To do so, I will attempt to respond the four key questions about suicide presented by John Danaher (Ph.D. from University College Cork and current lecturer in law at NUI Galway in Ireland) presented in his dissertation "The Ethics of Suicide: A Framework" published on May 17, 2014.
1. Competency: Was the person mentally competent and sufficiently rational and self-governing to be responsible for the act of self-killing?
There were indeed two types of Seppuku: voluntary and obligatory, the latter mentioned enforced as a way of capital punishment. Nevertheless, in both cases, it can be said that the samurai would perform the act to the full extent and clarity of their mental capacities and rationality. Arguing anything different would be utterly disrespectful, and would question the entire social structure and morals which are deeply rooted in the Japanese culture, even today. Questioning Seppuku and its motifs would be questioning a fundamental part of the samurai psyche, it would simply be unfair to think that these entire warrior class had a mental deficiency, what they did do have was a very particular way of understating the world.
2. Deontology: Is suicide ever permissible, forbidden, or obligatory?
Granted that you are a competent person, would you obstruct someone from committing Seppuku? Before you answer, think about this, is it possible that you would be doing more harm than good to that person by impeding it? Even if completely opposed to the concept, one should be respectful of it for one very simple reason, for that culture and especially for the person performing the deed, it is not only justified and regarded as proper, it's also considered a matter of transcendence. In the words of Jean-Paul Sartre, "each person is morally responsible in his or her own way." If a Samurai decides to end his life, it is his right to do so.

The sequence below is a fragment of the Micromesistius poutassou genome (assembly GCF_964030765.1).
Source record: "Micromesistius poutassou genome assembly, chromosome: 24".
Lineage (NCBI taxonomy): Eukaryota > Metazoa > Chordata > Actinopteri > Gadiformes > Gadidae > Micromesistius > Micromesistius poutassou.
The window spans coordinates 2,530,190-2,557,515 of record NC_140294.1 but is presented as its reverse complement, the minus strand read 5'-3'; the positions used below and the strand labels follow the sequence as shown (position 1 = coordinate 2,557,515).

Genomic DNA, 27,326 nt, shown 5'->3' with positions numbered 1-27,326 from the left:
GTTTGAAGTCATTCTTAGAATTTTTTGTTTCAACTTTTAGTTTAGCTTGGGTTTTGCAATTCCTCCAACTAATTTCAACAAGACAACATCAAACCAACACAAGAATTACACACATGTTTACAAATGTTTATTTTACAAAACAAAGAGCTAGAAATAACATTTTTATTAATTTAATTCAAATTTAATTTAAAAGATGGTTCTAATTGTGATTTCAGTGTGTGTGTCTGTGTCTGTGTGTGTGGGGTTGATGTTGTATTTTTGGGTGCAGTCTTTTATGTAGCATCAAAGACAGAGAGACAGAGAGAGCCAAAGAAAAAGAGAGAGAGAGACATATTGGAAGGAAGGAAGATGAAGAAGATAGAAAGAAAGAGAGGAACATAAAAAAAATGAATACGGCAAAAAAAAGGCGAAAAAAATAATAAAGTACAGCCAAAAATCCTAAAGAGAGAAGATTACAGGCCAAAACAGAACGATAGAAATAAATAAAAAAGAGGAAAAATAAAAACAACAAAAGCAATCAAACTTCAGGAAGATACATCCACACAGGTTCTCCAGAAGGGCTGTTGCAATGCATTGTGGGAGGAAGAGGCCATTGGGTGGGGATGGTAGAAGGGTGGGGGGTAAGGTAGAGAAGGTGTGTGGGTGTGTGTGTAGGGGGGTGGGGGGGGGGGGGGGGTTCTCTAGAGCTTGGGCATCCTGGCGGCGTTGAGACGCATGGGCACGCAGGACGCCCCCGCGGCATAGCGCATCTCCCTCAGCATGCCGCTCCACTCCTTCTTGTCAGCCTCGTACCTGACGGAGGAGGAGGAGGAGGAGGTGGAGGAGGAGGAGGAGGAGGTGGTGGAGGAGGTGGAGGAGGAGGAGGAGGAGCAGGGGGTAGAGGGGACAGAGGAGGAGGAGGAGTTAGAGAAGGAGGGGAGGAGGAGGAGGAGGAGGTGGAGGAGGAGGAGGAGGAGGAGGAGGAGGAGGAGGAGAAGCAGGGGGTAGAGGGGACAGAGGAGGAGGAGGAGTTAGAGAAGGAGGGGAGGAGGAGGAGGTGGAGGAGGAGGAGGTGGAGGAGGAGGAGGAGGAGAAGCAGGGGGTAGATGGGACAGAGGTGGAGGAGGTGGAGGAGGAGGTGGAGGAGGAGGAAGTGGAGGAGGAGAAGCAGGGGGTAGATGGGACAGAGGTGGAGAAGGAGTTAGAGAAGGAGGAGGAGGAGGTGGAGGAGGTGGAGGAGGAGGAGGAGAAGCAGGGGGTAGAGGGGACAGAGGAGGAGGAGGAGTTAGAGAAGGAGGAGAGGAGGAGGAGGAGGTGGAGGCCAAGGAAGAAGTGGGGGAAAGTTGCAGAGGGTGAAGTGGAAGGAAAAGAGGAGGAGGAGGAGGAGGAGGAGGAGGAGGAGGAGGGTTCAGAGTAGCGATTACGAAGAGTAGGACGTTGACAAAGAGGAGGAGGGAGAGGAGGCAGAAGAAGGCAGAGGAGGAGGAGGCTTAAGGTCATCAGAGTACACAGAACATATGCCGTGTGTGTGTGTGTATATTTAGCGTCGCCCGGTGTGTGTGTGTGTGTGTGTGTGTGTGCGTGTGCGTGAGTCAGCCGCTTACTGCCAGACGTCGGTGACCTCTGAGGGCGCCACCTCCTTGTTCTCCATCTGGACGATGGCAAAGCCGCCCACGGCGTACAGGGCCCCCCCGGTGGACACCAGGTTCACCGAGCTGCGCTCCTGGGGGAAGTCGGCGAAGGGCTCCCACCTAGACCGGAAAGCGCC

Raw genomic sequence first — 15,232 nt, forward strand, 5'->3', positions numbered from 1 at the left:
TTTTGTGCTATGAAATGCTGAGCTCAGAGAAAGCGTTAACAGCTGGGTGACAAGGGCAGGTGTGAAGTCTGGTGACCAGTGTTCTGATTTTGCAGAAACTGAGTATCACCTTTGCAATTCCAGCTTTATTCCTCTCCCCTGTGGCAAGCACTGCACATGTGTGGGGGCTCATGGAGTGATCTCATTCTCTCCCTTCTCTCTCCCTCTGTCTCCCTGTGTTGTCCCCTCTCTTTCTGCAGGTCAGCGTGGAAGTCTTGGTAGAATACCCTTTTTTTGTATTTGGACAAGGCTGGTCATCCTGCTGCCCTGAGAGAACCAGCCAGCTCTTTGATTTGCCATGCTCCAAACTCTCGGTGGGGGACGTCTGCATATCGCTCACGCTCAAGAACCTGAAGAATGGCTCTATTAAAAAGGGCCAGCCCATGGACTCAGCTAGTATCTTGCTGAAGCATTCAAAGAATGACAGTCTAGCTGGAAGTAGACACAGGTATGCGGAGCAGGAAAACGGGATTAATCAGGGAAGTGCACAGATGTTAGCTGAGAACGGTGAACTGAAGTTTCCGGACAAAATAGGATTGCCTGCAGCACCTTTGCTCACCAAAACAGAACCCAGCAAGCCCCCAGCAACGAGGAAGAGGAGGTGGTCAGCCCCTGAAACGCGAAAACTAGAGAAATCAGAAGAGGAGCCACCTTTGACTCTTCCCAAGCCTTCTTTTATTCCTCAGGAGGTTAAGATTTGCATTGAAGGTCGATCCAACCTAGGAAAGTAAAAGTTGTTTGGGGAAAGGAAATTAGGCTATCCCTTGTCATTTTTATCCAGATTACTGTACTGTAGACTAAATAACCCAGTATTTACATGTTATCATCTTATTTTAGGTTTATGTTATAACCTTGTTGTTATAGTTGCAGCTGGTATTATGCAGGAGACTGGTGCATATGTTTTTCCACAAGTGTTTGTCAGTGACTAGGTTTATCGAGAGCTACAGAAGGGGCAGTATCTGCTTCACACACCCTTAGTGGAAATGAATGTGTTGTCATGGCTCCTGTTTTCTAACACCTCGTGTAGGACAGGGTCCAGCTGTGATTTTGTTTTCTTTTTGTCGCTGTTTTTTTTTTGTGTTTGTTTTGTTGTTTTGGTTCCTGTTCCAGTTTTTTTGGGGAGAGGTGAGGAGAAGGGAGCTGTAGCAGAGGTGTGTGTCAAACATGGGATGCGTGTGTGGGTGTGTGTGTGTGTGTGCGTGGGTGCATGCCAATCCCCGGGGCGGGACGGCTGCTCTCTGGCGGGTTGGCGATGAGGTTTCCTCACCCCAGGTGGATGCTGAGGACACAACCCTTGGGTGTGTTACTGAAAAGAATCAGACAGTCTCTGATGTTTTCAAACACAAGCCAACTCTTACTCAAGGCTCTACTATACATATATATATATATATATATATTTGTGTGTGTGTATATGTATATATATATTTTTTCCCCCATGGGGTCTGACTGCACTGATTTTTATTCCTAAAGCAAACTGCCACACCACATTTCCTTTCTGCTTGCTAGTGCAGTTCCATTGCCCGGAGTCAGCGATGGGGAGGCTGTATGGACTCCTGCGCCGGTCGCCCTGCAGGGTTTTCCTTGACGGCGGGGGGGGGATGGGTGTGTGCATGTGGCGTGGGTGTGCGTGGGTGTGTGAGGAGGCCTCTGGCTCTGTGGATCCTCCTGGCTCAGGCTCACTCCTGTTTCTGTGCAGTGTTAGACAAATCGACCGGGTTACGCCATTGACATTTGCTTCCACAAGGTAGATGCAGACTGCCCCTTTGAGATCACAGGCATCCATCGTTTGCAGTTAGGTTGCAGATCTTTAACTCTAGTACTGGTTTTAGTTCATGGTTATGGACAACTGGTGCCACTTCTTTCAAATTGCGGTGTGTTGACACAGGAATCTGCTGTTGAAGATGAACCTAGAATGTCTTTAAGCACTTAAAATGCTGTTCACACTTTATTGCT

3. Axiology: If suicide is permissible, does it fall short of the moral ideal?
The short answer is, no it does not fall short. "Systems of morals and manners are inherently sensible perspectives of what constitutes prudent behavior in a dangerous and sometimes unpredictable world.” Therefore, I believe that the best way to answer this question fairly from the perspective of a samurai would be by approaching it from the Kantian categorical imperative. "Everybody may pursue his happiness in the manner that seems best to him, provided he does not infringe on other people's freedom to pursue similar ends, i.e., on another's right to do whatever can coexist with every man's freedom under a possible universal law.”
4. Assisted Suicide: Is it ever permissible to help another to end their own lives?
Acting as kaishakunin, was The Captain right in striking that final blow? Indeed, it was permissible under their context, one could even argue that he was doing an act of benevolent service to The General, as dishonor amongst the samurai was seen as worse than a terminal illness.
Now let's take this question into a more actual environment. If capital punishment is a legal penalty in 56 countries, including the United States, which uses it regularly in 29 of its states, why would euthanasia not be permissible? Indeed a difficult question, but let's add more gray shades into this, what about hospice care? What can one do when a loved one decides they need to finally put down the sword and transcend? Impeding that from happening could even be seen as a selfish act that prolongs that person's pain.
In all honesty, it’s very difficult to determine whether an act is moral and/or ethical because even beyond natural law everything depends on the character of the individual, their customs, and life experiences. The only definitive argument one could make is that Seppuku is ethical for those who have decided follow Bushidō, and even so, one could decide that rather than performing this act it would be better for the world if instead, to regain honor, one would commit to a life of doing acts of good and service to others.